A recent commentary in the Annals of Internal Medicine addresses the negative physical and psychological effects of the COVID-19 pandemic on healthcare workers (HCWs). The authors share lessons learned from observations of HCWs during the SARS and H1N1 outbreaks and summarize possible best practices to help reduce adverse effects for HCWs and promote institutional resilience. These practices follow1:
- Provide leadership focused on resilience. Effective crisis management provides a clear, optimistic vision and realistic plan; takes decisive action; and facilitates open, honest, and frequent communication.
- Structure crisis communications to provide information and empowerment. Leadership should provide the most up-to-date information on COVID-19, what is being done to protect HCWs, and what they should do if exposed.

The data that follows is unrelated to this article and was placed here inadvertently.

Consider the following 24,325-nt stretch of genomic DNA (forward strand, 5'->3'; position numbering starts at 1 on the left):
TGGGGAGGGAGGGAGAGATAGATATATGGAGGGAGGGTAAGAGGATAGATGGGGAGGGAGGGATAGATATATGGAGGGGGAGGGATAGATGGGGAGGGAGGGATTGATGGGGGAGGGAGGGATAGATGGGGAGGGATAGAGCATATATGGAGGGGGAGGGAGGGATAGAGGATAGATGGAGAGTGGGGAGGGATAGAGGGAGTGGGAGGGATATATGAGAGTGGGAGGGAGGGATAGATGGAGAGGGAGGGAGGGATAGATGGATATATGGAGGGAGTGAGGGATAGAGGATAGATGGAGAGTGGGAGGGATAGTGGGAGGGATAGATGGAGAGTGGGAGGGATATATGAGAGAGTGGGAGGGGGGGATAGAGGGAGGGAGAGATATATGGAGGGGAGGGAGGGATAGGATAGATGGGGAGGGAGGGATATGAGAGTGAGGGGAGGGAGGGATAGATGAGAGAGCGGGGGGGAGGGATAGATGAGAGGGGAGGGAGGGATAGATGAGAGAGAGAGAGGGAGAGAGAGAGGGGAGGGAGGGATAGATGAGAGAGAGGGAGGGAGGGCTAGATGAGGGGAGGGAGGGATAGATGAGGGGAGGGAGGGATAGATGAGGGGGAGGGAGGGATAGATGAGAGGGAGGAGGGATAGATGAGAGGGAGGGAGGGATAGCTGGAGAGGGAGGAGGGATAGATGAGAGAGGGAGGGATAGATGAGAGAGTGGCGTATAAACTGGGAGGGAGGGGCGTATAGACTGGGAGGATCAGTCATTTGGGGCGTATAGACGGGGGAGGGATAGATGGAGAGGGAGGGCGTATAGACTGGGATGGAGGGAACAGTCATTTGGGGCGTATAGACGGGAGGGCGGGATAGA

- Create a continuum of staff support within the organization. Leaders should anticipate a surge of mental health concerns among HCWs at all levels.
These practices have been implemented at Johns Hopkins Medicine, where a unified command center was established soon after the World Health Organization declared COVID-19 a public health emergency of international concern. Johns Hopkins has also created a confidential peer support program called RISE (Resilience in Stressful Events) that responds to calls 24/7. The program also provides in-person psychological first aid and emotional support to HCWs who experience stressful clinical events.1
The authors mention that response to the COVID-19 pandemic is a marathon, not a sprint. Leaders and managers should be aware that HCWs will need increasing and ongoing support in the wake of this pandemic.
- Wu AW, Connors C, Everly Jr GS. COVID-19: Peer support and crisis communication strategies to promote institutional resilience. Ann Intern Med 2020 Jun 16;172(12):822-823.